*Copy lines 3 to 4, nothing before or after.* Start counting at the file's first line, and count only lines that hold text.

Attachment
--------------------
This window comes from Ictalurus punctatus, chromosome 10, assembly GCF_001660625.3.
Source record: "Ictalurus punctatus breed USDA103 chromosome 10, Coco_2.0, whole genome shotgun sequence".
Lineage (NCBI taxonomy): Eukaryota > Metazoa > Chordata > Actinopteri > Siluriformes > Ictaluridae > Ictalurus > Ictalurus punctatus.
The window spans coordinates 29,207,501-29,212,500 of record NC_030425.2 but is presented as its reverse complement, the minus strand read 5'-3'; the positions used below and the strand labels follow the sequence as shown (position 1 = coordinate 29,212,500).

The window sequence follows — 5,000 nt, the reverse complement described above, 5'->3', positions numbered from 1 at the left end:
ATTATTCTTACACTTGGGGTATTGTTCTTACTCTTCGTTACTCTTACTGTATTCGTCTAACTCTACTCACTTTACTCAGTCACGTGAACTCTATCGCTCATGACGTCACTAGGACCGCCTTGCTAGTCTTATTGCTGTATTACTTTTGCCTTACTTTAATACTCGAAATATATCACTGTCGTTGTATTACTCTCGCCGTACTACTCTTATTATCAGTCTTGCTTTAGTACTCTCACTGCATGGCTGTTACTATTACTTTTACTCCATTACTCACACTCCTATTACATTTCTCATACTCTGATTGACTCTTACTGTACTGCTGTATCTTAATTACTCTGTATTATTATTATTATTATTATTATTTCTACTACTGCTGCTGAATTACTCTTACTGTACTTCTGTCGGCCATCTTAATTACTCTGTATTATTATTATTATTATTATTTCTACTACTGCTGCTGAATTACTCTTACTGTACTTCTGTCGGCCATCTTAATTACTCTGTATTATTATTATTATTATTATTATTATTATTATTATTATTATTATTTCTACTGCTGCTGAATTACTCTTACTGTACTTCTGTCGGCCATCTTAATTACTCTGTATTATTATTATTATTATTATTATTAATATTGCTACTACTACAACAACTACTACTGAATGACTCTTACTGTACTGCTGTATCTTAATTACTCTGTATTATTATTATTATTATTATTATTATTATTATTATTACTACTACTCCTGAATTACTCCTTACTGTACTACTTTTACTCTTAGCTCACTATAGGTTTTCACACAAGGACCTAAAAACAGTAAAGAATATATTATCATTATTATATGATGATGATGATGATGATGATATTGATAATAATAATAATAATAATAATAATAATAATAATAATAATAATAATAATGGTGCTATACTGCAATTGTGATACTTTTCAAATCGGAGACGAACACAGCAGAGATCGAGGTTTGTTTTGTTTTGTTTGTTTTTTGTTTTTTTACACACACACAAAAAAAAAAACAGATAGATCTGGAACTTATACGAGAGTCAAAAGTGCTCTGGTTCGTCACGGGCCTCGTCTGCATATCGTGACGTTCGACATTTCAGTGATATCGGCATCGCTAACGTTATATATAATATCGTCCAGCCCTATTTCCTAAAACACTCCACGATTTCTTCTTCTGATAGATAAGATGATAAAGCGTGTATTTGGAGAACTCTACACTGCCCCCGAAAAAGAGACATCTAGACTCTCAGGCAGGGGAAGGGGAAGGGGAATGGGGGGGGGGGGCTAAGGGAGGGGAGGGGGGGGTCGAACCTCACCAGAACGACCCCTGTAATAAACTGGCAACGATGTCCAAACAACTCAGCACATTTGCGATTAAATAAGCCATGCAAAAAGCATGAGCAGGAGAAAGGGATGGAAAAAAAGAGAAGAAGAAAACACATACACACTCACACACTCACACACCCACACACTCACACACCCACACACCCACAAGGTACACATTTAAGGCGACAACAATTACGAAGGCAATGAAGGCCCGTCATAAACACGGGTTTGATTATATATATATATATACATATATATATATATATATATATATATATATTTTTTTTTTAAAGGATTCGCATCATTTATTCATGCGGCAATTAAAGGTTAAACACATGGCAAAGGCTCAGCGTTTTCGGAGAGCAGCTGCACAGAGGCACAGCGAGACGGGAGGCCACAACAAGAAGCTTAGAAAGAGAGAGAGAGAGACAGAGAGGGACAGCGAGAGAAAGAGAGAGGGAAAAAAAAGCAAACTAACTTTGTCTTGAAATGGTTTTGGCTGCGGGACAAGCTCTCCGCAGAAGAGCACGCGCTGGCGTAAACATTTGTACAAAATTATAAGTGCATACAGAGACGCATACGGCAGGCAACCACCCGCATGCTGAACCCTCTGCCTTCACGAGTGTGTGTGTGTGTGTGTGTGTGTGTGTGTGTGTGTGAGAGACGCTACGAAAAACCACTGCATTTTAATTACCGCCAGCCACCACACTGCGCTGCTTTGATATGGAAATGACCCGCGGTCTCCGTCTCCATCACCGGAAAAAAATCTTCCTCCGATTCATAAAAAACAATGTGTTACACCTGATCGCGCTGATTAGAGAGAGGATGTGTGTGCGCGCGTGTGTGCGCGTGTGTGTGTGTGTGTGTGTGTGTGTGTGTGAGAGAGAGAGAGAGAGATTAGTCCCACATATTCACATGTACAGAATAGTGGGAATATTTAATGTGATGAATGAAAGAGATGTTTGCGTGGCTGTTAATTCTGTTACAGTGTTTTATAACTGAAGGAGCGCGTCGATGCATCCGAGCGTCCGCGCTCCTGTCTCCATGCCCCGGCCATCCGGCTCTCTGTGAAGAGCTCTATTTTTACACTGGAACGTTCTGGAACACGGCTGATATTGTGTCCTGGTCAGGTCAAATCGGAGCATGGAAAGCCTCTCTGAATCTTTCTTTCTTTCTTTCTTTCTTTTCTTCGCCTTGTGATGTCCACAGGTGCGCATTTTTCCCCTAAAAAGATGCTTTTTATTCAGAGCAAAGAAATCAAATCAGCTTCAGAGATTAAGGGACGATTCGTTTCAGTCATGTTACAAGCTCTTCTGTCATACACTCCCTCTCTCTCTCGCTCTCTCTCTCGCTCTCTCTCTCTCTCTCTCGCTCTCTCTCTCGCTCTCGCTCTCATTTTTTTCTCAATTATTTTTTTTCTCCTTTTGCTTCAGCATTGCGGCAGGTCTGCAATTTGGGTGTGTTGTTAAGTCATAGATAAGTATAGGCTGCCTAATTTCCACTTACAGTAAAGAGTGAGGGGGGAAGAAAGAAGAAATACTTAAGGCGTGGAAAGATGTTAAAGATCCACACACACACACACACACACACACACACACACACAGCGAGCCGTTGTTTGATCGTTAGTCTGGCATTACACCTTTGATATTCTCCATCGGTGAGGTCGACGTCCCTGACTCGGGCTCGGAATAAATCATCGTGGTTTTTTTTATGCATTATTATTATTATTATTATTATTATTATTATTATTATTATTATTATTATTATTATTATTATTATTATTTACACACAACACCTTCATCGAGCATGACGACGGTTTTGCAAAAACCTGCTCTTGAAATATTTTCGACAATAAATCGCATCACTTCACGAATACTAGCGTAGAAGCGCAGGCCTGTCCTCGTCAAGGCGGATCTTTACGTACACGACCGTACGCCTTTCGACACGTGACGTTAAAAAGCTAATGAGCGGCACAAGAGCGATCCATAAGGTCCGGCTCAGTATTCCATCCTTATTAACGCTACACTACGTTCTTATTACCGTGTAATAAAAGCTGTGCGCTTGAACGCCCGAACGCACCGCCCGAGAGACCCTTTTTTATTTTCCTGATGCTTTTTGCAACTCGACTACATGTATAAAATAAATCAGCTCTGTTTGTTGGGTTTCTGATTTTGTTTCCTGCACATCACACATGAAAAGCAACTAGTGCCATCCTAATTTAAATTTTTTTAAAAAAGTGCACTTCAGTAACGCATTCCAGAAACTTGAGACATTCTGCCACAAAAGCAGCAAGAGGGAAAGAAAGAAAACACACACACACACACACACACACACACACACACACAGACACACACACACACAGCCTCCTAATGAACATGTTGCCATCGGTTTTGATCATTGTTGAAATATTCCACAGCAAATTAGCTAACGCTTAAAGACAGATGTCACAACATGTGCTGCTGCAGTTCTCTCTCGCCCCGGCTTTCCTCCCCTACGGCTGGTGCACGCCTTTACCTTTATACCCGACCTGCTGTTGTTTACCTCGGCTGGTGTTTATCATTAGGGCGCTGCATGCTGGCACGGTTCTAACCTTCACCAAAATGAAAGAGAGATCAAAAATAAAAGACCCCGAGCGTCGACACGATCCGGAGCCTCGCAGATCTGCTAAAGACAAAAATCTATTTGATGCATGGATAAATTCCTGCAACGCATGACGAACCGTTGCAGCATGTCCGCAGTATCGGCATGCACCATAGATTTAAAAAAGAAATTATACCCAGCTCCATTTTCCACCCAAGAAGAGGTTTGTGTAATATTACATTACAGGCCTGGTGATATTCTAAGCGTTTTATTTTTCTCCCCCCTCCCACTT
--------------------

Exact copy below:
Lineage (NCBI taxonomy): Eukaryota > Metazoa > Chordata > Actinopteri > Siluriformes > Ictaluridae > Ictalurus > Ictalurus punctatus.
The window spans coordinates 29,207,501-29,212,500 of record NC_030425.2 but is presented as its reverse complement, the minus strand read 5'-3'; the positions used below and the strand labels follow the sequence as shown (position 1 = coordinate 29,212,500).